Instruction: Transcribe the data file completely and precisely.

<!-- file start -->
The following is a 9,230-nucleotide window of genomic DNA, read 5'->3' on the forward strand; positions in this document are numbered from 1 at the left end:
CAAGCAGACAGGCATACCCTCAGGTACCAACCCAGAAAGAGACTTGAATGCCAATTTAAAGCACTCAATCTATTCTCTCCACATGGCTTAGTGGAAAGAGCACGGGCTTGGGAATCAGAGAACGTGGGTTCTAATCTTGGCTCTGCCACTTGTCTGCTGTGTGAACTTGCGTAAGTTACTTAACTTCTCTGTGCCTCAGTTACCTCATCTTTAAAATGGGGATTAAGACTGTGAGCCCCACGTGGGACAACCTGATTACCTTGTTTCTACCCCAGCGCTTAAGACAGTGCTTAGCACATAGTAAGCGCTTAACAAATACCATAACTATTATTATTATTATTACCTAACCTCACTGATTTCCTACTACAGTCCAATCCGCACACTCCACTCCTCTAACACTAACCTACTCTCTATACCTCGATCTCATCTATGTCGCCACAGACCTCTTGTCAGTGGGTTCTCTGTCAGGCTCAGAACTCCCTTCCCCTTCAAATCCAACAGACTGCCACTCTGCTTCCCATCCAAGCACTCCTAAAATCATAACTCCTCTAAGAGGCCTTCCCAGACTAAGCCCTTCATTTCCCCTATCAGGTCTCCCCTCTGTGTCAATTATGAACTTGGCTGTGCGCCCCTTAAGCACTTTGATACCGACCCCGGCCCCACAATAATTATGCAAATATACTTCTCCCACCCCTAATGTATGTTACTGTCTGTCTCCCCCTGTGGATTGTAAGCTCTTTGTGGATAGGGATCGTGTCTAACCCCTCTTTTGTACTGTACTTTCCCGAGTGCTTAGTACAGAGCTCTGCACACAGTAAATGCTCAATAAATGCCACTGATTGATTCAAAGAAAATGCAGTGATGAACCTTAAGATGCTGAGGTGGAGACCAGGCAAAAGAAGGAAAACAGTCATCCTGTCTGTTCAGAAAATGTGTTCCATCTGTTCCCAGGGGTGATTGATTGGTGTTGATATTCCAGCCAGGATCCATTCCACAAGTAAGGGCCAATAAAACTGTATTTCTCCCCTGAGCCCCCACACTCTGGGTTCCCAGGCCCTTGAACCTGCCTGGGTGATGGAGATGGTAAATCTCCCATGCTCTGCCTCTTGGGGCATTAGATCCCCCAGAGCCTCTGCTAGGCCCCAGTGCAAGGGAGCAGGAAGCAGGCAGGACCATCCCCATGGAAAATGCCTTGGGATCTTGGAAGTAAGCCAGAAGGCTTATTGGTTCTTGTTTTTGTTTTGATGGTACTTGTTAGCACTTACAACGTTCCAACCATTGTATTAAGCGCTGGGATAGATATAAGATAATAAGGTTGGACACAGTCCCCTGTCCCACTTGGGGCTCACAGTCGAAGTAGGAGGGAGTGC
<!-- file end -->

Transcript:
The following is a 9,230-nucleotide window of genomic DNA, read 5'->3' on the forward strand; positions in this document are numbered from 1 at the left end:
CAAGCAGACAGGCATACCCTCAGGTACCAACCCAGAAAGAGACTTGAATGCCAATTTAAAGCACTCAATCTATTCTCTCCACATGGCTTAGTGGAAAGAGCACGGGCTTGGGAATCAGAGAACGTGGGTTCTAATCTTGGCTCTGCCACTTGTCTGCTGTGTGAACTTGCGTAAGTTACTTAACTTCTCTGTGCCTCAGTTACCTCATCTTTAAAATGGGGATTAAGACTGTGAGCCCCACGTGGGACAACCTGATTACCTTGTTTCTACCCCAGCGCTTAAGACAGTGCTTAGCACATAGTAAGCGCTTAACAAATACCATAACTATTATTATTATTATTACCTAACCTCACTGATTTCCTACTACAGTCCAATCCGCACACTCCACTCCTCTAACACTAACCTACTCTCTATACCTCGATCTCATCTATGTCGCCACAGACCTCTTGTCAGTGGGTTCTCTGTCAGGCTCAGAACTCCCTTCCCCTTCAAATCCAACAGACTGCCACTCTGCTTCCCATCCAAGCACTCCTAAAATCATAACTCCTCTAAGAGGCCTTCCCAGACTAAGCCCTTCATTTCCCCTATCAGGTCTCCCCTCTGTGTCAATTATGAACTTGGCTGTGCGCCCCTTAAGCACTTTGATACCGACCCCGGCCCCACAATAATTATGCAAATATACTTCTCCCACCCCTAATGTATGTTACTGTCTGTCTCCCCCTGTGGATTGTAAGCTCTTTGTGGATAGGGATCGTGTCTAACCCCTCTTTTGTACTGTACTTTCCCGAGTGCTTAGTACAGAGCTCTGCACACAGTAAATGCTCAATAAATGCCACTGATTGATTCAAAGAAAATGCAGTGATGAACCTTAAGATGCTGAGGTGGAGACCAGGCAAAAGAAGGAAAACAGTCATCCTGTCTGTTCAGAAAATGTGTTCCATCTGTTCCCAGGGGTGATTGATTGGTGTTGATATTCCAGCCAGGATCCATTCCACAAGTAAGGGCCAATAAAACTGTATTTCTCCCCTGAGCCCCCACACTCTGGGTTCCCAGGCCCTTGAACCTGCCTGGGTGATGGAGATGGTAAATCTCCCATGCTCTGCCTCTTGGGGCATTAGATCCCCCAGAGCCTCTGCTAGGCCCCAGTGCAAGGGAGCAGGAAGCAGGCAGGACCATCCCCATGGAAAATGCCTTGGGATCTTGGAAGTAAGCCAGAAGGCTTATTGGTTCTTGTTTTTGTTTTGATGGTACTTGTTAGCACTTACAACGTTCCAACCATTGTATTAAGCGCTGGGATAGATATAAGATAATAAGGTTGGACACAGTCCCCTGTCCCACTTGGGGCTCACAGTCGAAGTAGGAGGGAGTGC